Biosecurity for invasive non-native species

Case study

The challenge 

The unique landscapes of areas of the UK, including the Yorkshire Dales, are threatened by the accidental introduction of invasive non-native species (INNS), which may be plants or animals, and are a leading driver of biodiversity decline. Furthermore, they threaten ecosystem services including water supplies, impact human health and wellbeing, and increase flood risk. INNS threaten the native species, which are important for conservation, tourism and the local economy. They result in an economic burden due to their harmful effects on agriculture and businesses, costing the UK £2bn pa. Biosecurity is the first line of defence against the introduction and spread of these harmful organisms. 

The solution 

Professor Alison Dunn and colleagues at Leeds have worked extensively with stakeholder organisations in the Yorkshire Dales to identify high risk pathways for the spread of INNS and develop evidence-based biosecurity protocols.. The research identified gaps in policy and a need for coordinated approach to biosecurity, which led Professor Dunn to set up the Yorkshire Dales INNS Steering Group, with partner organisations responsible for Environmental stewardship across the Yorkshire Dales, including government organisations, charities, water companies and conservation organisations. The mission of the steering group is to coordinate INNS work across the region. 

The research has led to identification of the major pathways through which the invasive species can be introduced. Further research conducted with the partner organisations identified barriers to biosecurity and stakeholder requirements including the need for cost effective, evidence-based biosecurity guidance, and coordinated biosecurity policy.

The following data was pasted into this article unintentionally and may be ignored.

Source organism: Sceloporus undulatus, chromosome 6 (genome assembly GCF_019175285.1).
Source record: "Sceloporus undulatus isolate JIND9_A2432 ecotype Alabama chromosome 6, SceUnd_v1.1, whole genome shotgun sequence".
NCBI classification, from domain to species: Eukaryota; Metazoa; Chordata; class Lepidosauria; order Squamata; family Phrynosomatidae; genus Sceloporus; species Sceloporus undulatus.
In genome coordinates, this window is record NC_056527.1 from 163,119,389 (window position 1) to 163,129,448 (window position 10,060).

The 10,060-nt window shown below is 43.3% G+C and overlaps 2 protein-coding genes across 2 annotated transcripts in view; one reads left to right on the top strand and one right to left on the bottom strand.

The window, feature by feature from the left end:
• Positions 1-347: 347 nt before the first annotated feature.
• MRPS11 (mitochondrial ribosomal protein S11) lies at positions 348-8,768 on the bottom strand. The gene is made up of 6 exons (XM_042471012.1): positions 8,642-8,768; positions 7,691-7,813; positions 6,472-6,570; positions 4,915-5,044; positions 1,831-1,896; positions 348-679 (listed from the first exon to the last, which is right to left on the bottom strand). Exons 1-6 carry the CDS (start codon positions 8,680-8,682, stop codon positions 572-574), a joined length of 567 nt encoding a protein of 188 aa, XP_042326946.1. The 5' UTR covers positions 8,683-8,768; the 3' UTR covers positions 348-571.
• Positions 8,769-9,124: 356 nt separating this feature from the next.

The impact 

In 2017, The Steering Group produced a coordinated INNS strategy for the region and identified a Red List of INNS of high concern. Professor Dunn’s research has identified the most effective methods to improve biosecurity practices for different INNS and stop the spread of these species from one site to another. Professor Dunn developed risk assessments, evidence-based INNS biosecurity guidance and protocols tailored for the organisations. 

The team have also developed on-line biosecurity training, which has been completed by more than 1,000 professionals, and has led to a marked increase in the employment of biosecurity measures in the environment. 

INNS biosecurity is now included in the management plans for the Yorkshire Dales National Park (which covers 9% of the UK) and the Nidderdale Area of Outstanding Natural Beauty, and Prof Dunn gave evidence to a parliamentary inquiry which led to recommendations to include pathogens in future INNS strategy and increase investment in biosecurity.